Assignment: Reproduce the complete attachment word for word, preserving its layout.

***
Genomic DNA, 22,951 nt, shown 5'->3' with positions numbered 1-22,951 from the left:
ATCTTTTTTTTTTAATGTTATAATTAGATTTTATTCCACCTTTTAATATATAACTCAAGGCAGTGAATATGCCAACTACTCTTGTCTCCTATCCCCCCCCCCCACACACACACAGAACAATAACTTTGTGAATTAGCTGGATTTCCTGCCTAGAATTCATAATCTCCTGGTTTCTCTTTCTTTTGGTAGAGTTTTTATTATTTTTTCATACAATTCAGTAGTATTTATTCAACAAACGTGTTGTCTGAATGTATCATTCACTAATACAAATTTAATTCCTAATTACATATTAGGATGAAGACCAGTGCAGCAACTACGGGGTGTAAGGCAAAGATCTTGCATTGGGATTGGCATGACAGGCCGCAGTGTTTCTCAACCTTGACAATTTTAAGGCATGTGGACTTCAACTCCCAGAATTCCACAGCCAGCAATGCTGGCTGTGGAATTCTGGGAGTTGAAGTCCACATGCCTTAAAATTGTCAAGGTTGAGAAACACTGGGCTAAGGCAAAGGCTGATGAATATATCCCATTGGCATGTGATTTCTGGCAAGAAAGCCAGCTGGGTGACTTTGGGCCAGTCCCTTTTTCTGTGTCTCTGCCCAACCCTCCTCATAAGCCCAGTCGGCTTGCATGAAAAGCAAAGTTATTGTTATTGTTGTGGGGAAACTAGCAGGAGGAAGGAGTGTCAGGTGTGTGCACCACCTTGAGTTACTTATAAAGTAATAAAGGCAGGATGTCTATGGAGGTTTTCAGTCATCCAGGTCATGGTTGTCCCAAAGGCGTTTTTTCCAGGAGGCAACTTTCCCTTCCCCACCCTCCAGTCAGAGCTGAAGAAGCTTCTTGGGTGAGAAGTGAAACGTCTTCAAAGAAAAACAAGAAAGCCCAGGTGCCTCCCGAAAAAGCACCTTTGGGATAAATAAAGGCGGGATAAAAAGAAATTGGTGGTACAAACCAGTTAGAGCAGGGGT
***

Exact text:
Genomic DNA, 22,951 nt, shown 5'->3' with positions numbered 1-22,951 from the left:
ATCTTTTTTTTTTAATGTTATAATTAGATTTTATTCCACCTTTTAATATATAACTCAAGGCAGTGAATATGCCAACTACTCTTGTCTCCTATCCCCCCCCCCCACACACACACAGAACAATAACTTTGTGAATTAGCTGGATTTCCTGCCTAGAATTCATAATCTCCTGGTTTCTCTTTCTTTTGGTAGAGTTTTTATTATTTTTTCATACAATTCAGTAGTATTTATTCAACAAACGTGTTGTCTGAATGTATCATTCACTAATACAAATTTAATTCCTAATTACATATTAGGATGAAGACCAGTGCAGCAACTACGGGGTGTAAGGCAAAGATCTTGCATTGGGATTGGCATGACAGGCCGCAGTGTTTCTCAACCTTGACAATTTTAAGGCATGTGGACTTCAACTCCCAGAATTCCACAGCCAGCAATGCTGGCTGTGGAATTCTGGGAGTTGAAGTCCACATGCCTTAAAATTGTCAAGGTTGAGAAACACTGGGCTAAGGCAAAGGCTGATGAATATATCCCATTGGCATGTGATTTCTGGCAAGAAAGCCAGCTGGGTGACTTTGGGCCAGTCCCTTTTTCTGTGTCTCTGCCCAACCCTCCTCATAAGCCCAGTCGGCTTGCATGAAAAGCAAAGTTATTGTTATTGTTGTGGGGAAACTAGCAGGAGGAAGGAGTGTCAGGTGTGTGCACCACCTTGAGTTACTTATAAAGTAATAAAGGCAGGATGTCTATGGAGGTTTTCAGTCATCCAGGTCATGGTTGTCCCAAAGGCGTTTTTTCCAGGAGGCAACTTTCCCTTCCCCACCCTCCAGTCAGAGCTGAAGAAGCTTCTTGGGTGAGAAGTGAAACGTCTTCAAAGAAAAACAAGAAAGCCCAGGTGCCTCCCGAAAAAGCACCTTTGGGATAAATAAAGGCGGGATAAAAAGAAATTGGTGGTACAAACCAGTTAGAGCAGGGGT